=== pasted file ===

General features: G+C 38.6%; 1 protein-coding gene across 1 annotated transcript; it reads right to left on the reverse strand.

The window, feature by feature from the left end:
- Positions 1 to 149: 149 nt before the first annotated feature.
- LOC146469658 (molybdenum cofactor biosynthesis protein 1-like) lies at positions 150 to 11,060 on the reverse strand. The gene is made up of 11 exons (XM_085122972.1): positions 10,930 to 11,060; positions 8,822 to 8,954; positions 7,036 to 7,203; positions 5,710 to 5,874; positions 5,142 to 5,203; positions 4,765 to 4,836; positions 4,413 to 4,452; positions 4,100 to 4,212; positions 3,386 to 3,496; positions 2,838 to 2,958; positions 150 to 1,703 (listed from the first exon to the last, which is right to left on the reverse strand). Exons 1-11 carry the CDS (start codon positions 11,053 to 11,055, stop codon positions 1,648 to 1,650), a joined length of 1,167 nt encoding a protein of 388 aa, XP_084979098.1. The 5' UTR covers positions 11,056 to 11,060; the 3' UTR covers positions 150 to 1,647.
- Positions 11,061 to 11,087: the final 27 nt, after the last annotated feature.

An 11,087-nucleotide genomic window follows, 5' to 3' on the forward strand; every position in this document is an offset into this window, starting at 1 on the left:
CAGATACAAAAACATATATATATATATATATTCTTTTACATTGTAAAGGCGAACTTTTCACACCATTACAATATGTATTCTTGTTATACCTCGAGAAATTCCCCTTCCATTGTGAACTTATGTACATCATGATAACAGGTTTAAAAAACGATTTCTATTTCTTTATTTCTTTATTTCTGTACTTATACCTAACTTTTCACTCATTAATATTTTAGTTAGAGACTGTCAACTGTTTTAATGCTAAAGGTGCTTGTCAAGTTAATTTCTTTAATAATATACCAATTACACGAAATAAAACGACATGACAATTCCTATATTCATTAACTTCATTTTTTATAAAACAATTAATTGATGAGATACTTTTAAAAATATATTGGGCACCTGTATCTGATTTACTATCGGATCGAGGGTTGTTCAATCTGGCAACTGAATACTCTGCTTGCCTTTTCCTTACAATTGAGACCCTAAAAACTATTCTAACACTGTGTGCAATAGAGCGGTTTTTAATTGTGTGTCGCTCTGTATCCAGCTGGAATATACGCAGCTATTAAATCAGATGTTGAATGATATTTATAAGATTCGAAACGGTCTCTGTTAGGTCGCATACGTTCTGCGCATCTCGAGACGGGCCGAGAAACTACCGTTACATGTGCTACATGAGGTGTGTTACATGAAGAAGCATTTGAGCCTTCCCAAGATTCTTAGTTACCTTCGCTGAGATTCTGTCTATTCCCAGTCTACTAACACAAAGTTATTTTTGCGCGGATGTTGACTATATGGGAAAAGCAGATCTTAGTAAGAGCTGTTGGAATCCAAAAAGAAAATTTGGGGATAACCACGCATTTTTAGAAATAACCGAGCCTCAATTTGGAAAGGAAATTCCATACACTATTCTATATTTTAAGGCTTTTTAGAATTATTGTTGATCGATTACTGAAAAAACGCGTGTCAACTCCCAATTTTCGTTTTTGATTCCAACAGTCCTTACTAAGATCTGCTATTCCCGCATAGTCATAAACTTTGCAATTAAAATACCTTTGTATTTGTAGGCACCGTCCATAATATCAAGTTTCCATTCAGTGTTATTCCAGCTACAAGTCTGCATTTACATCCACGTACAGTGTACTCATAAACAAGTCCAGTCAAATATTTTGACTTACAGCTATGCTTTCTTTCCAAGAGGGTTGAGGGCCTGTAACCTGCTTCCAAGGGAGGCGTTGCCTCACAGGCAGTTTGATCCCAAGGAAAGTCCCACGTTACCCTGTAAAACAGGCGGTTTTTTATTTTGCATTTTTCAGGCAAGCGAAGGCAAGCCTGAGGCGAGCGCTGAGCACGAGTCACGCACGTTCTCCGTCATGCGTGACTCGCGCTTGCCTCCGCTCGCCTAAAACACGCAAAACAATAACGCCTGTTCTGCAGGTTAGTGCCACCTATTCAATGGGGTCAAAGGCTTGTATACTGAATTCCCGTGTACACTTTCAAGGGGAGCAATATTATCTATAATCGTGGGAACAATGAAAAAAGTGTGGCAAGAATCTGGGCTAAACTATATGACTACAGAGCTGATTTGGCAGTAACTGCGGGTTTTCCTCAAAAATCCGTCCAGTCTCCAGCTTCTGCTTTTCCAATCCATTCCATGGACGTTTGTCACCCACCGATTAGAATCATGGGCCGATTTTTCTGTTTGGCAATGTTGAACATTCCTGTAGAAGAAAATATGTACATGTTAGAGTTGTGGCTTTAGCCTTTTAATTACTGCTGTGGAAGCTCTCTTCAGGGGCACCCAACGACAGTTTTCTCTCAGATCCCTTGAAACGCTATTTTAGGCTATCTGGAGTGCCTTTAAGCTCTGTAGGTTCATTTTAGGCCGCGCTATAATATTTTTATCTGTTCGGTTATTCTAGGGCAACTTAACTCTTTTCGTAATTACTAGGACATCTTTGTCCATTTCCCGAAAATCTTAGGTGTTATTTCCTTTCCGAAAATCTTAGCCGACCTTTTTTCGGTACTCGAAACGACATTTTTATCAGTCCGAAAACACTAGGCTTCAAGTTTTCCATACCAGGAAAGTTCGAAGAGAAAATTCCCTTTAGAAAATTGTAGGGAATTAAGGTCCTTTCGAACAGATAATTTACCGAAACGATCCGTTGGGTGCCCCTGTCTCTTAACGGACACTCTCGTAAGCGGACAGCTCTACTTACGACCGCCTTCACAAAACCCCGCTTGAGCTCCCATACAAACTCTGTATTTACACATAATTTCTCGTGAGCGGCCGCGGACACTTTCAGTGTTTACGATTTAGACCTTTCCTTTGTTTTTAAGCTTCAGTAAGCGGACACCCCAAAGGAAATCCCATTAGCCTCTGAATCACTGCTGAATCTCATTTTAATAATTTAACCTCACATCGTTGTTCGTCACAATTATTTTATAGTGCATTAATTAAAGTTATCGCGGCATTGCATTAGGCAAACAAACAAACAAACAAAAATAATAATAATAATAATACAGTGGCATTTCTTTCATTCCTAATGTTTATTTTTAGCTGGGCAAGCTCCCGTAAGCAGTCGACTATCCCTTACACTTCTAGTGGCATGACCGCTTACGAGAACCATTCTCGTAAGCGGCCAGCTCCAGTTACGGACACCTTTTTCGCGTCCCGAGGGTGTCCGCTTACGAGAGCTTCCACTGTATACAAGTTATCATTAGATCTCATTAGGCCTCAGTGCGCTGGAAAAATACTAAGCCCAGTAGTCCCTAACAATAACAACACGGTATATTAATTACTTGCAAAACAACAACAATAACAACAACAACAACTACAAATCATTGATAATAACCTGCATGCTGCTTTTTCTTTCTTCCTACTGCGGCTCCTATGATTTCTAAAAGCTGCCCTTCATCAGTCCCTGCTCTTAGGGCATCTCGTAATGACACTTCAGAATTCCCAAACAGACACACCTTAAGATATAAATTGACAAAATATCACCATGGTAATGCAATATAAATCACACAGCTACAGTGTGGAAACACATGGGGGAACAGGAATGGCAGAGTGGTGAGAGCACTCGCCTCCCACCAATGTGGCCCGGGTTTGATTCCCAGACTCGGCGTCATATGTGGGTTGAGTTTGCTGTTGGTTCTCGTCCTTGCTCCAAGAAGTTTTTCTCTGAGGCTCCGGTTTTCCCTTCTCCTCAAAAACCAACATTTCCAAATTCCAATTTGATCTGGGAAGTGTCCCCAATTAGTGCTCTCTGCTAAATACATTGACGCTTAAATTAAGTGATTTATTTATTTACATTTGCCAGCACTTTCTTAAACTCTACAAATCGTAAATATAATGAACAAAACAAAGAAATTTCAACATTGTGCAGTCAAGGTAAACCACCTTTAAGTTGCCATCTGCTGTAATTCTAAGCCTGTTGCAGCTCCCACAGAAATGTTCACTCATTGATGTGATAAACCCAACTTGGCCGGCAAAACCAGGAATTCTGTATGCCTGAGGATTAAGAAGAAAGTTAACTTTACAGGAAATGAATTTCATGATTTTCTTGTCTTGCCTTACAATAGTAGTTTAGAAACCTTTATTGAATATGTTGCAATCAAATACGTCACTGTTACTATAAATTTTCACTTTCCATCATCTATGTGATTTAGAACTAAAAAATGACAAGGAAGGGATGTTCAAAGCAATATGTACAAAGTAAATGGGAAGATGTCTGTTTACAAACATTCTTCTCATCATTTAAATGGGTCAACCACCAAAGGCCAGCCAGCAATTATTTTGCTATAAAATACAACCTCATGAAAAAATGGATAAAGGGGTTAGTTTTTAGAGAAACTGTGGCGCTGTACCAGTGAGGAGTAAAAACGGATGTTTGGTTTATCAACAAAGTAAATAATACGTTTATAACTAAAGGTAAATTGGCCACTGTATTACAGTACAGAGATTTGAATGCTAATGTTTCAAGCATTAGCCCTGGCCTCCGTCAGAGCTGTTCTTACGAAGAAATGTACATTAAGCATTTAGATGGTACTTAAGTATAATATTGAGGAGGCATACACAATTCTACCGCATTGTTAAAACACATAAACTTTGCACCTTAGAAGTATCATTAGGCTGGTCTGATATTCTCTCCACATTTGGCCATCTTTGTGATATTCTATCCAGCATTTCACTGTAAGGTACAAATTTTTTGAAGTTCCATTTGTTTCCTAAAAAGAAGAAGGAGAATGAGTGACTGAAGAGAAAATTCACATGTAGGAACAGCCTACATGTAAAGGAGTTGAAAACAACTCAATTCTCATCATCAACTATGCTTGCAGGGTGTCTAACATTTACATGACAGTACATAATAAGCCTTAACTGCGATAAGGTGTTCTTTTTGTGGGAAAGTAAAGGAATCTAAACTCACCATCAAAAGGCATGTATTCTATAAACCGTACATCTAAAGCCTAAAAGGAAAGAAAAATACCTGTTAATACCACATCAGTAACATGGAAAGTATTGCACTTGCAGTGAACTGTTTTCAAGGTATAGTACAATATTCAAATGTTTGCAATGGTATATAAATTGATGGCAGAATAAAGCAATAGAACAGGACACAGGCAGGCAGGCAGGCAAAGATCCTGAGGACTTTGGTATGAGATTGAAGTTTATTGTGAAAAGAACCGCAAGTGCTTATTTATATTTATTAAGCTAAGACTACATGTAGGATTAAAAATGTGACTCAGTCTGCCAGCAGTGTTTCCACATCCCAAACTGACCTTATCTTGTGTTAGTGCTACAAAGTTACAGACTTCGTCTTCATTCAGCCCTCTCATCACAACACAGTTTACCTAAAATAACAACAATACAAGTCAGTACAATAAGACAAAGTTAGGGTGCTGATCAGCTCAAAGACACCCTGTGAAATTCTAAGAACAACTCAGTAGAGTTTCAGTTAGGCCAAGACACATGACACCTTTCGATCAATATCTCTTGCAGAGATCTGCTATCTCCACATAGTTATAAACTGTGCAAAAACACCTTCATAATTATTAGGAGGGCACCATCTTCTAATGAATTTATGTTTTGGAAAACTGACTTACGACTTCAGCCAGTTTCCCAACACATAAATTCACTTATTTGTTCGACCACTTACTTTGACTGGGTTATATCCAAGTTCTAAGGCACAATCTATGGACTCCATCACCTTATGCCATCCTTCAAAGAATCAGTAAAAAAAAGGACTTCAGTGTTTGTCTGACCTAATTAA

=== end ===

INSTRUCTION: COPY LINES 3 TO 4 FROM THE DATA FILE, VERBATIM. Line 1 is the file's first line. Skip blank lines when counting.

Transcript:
- Positions 1 to 149: 149 nt before the first annotated feature.
- LOC146469658 (molybdenum cofactor biosynthesis protein 1-like) lies at positions 150 to 11,060 on the reverse strand. The gene is made up of 11 exons (XM_085122972.1): positions 10,930 to 11,060; positions 8,822 to 8,954; positions 7,036 to 7,203; positions 5,710 to 5,874; positions 5,142 to 5,203; positions 4,765 to 4,836; positions 4,413 to 4,452; positions 4,100 to 4,212; positions 3,386 to 3,496; positions 2,838 to 2,958; positions 150 to 1,703 (listed from the first exon to the last, which is right to left on the reverse strand). Exons 1-11 carry the CDS (start codon positions 11,053 to 11,055, stop codon positions 1,648 to 1,650), a joined length of 1,167 nt encoding a protein of 388 aa, XP_084979098.1. The 5' UTR covers positions 11,056 to 11,060; the 3' UTR covers positions 150 to 1,647.